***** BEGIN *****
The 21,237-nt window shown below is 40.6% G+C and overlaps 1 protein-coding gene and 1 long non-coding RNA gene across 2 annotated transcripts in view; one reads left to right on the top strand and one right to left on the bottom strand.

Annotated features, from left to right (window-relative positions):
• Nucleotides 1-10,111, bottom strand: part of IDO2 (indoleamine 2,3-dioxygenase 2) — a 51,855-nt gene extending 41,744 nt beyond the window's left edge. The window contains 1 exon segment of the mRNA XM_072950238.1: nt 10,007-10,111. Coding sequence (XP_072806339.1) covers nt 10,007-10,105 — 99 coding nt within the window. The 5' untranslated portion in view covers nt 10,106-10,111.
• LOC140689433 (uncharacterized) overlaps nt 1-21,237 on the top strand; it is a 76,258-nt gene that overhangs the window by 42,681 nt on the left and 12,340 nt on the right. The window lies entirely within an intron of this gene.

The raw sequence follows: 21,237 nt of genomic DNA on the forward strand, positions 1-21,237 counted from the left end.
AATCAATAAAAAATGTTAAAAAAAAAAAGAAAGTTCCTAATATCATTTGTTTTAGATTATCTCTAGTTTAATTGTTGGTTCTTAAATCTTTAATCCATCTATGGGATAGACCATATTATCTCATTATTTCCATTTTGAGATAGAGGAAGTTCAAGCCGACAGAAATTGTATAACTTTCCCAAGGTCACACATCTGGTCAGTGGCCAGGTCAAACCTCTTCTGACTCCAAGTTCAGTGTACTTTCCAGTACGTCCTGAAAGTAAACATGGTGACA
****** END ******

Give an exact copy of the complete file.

The 21,237-nt window shown below is 40.6% G+C and overlaps 1 protein-coding gene and 1 long non-coding RNA gene across 2 annotated transcripts in view; one reads left to right on the top strand and one right to left on the bottom strand.

Annotated features, from left to right (window-relative positions):
• Nucleotides 1-10,111, bottom strand: part of IDO2 (indoleamine 2,3-dioxygenase 2) — a 51,855-nt gene extending 41,744 nt beyond the window's left edge. The window contains 1 exon segment of the mRNA XM_072950238.1: nt 10,007-10,111. Coding sequence (XP_072806339.1) covers nt 10,007-10,105 — 99 coding nt within the window. The 5' untranslated portion in view covers nt 10,106-10,111.
• LOC140689433 (uncharacterized) overlaps nt 1-21,237 on the top strand; it is a 76,258-nt gene that overhangs the window by 42,681 nt on the left and 12,340 nt on the right. The window lies entirely within an intron of this gene.

The raw sequence follows: 21,237 nt of genomic DNA on the forward strand, positions 1-21,237 counted from the left end.
AATCAATAAAAAATGTTAAAAAAAAAAAGAAAGTTCCTAATATCATTTGTTTTAGATTATCTCTAGTTTAATTGTTGGTTCTTAAATCTTTAATCCATCTATGGGATAGACCATATTATCTCATTATTTCCATTTTGAGATAGAGGAAGTTCAAGCCGACAGAAATTGTATAACTTTCCCAAGGTCACACATCTGGTCAGTGGCCAGGTCAAACCTCTTCTGACTCCAAGTTCAGTGTACTTTCCAGTACGTCCTGAAAGTAAACATGGTGACA